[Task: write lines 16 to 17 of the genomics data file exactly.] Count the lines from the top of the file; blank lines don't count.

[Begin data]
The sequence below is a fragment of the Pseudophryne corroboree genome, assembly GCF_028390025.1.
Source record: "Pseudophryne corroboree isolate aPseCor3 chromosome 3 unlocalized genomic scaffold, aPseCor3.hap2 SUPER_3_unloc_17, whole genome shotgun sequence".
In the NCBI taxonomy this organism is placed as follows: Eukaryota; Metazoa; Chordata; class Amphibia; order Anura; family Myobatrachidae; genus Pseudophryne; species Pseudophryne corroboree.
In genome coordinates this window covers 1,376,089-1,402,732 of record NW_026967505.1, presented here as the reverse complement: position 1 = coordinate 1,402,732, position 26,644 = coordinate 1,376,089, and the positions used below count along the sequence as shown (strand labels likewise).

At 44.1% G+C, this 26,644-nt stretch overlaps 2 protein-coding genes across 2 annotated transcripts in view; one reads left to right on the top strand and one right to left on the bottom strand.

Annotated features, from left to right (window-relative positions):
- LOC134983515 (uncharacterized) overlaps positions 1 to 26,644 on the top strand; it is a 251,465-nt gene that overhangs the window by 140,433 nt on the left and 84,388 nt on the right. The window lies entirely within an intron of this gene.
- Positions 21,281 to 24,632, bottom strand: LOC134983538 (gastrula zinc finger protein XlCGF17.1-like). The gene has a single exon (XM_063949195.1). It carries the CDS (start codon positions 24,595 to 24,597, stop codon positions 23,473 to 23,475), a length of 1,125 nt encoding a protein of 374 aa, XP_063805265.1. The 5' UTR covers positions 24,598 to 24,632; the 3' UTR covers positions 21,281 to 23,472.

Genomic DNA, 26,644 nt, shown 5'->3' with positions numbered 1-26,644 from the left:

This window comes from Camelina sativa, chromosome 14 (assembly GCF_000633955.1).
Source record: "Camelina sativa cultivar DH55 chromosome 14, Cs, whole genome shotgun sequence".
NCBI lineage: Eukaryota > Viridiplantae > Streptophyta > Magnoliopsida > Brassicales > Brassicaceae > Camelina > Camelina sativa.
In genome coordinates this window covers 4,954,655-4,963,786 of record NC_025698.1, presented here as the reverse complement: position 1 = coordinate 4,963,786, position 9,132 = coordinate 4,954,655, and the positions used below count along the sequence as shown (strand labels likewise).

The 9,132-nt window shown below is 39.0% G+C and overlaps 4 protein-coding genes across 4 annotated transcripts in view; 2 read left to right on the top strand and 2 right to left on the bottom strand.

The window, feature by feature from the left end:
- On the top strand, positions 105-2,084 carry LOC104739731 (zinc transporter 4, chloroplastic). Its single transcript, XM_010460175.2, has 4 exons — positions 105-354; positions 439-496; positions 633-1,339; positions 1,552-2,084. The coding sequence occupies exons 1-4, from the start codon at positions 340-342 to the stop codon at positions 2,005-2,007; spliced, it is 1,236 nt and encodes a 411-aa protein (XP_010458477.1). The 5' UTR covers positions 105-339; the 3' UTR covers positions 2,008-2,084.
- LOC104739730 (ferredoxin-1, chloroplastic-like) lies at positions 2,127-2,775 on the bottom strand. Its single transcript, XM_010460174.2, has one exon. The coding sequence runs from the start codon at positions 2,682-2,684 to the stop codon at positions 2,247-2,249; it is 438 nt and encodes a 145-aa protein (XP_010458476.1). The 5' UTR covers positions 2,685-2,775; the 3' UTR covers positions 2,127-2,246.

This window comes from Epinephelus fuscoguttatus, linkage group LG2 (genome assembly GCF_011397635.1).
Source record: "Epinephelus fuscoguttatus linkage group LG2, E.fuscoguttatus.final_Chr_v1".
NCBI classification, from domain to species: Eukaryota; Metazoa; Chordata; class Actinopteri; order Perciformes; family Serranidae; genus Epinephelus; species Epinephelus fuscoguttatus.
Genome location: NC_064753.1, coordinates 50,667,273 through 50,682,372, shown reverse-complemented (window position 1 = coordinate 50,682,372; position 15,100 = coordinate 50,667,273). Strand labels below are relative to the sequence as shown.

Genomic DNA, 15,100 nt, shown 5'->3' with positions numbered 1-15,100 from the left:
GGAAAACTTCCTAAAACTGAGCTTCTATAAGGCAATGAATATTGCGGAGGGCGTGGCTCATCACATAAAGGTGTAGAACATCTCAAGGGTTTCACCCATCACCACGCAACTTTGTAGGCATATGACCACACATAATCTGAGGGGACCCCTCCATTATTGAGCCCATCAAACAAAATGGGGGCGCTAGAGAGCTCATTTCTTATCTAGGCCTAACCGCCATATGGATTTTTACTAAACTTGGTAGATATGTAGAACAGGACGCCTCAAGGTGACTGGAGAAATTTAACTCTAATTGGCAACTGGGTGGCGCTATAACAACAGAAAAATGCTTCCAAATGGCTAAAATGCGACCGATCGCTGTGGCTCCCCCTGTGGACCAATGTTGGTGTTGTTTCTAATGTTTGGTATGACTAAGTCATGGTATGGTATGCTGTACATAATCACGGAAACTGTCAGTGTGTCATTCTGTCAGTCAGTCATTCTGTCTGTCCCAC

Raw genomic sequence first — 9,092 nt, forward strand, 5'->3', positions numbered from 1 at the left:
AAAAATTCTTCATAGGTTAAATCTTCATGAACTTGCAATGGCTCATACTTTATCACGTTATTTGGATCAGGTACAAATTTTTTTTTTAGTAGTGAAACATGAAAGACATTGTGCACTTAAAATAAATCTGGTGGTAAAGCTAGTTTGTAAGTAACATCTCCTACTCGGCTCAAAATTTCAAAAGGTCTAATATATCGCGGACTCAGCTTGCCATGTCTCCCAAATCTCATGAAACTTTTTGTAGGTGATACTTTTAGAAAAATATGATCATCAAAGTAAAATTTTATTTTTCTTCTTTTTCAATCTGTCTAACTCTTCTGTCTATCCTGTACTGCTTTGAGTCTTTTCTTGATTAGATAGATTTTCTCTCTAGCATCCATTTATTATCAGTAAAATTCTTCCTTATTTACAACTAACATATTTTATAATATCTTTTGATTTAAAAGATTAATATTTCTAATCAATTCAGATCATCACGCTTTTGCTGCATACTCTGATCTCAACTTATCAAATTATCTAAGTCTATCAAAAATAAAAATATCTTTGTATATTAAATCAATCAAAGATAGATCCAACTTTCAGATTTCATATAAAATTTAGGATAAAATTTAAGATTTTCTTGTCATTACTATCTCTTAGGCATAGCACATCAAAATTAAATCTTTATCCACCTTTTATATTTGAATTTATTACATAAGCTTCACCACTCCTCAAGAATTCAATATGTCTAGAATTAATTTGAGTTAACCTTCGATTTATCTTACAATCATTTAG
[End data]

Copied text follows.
- On the top strand, positions 105-2,084 carry LOC104739731 (zinc transporter 4, chloroplastic). Its single transcript, XM_010460175.2, has 4 exons — positions 105-354; positions 439-496; positions 633-1,339; positions 1,552-2,084. The coding sequence occupies exons 1-4, from the start codon at positions 340-342 to the stop codon at positions 2,005-2,007; spliced, it is 1,236 nt and encodes a 411-aa protein (XP_010458477.1). The 5' UTR covers positions 105-339; the 3' UTR covers positions 2,008-2,084.
- LOC104739730 (ferredoxin-1, chloroplastic-like) lies at positions 2,127-2,775 on the bottom strand. Its single transcript, XM_010460174.2, has one exon. The coding sequence runs from the start codon at positions 2,682-2,684 to the stop codon at positions 2,247-2,249; it is 438 nt and encodes a 145-aa protein (XP_010458476.1). The 5' UTR covers positions 2,685-2,775; the 3' UTR covers positions 2,127-2,246.